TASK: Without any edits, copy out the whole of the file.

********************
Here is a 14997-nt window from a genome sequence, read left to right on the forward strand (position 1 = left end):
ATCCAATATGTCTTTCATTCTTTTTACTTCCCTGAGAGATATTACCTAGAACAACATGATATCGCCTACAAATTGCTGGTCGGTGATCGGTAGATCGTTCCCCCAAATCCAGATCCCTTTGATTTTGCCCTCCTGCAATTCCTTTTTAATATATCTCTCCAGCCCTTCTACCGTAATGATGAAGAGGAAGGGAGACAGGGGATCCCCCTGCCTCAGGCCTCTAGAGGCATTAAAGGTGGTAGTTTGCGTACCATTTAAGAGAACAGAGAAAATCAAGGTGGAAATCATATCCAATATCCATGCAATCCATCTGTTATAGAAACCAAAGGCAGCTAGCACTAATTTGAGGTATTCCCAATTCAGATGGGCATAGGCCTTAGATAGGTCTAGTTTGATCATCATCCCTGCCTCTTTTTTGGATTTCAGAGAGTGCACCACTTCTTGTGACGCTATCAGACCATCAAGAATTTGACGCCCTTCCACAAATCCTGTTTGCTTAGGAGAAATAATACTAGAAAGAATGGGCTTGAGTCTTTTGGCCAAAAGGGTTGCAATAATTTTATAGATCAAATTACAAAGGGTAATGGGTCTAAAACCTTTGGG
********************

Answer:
Here is a 14997-nt window from a genome sequence, read left to right on the forward strand (position 1 = left end):
ATCCAATATGTCTTTCATTCTTTTTACTTCCCTGAGAGATATTACCTAGAACAACATGATATCGCCTACAAATTGCTGGTCGGTGATCGGTAGATCGTTCCCCCAAATCCAGATCCCTTTGATTTTGCCCTCCTGCAATTCCTTTTTAATATATCTCTCCAGCCCTTCTACCGTAATGATGAAGAGGAAGGGAGACAGGGGATCCCCCTGCCTCAGGCCTCTAGAGGCATTAAAGGTGGTAGTTTGCGTACCATTTAAGAGAACAGAGAAAATCAAGGTGGAAATCATATCCAATATCCATGCAATCCATCTGTTATAGAAACCAAAGGCAGCTAGCACTAATTTGAGGTATTCCCAATTCAGATGGGCATAGGCCTTAGATAGGTCTAGTTTGATCATCATCCCTGCCTCTTTTTTGGATTTCAGAGAGTGCACCACTTCTTGTGACGCTATCAGACCATCAAGAATTTGACGCCCTTCCACAAATCCTGTTTGCTTAGGAGAAATAATACTAGAAAGAATGGGCTTGAGTCTTTTGGCCAAAAGGGTTGCAATAATTTTATAGATCAAATTACAAAGGGTAATGGGTCTAAAACCTTTGGG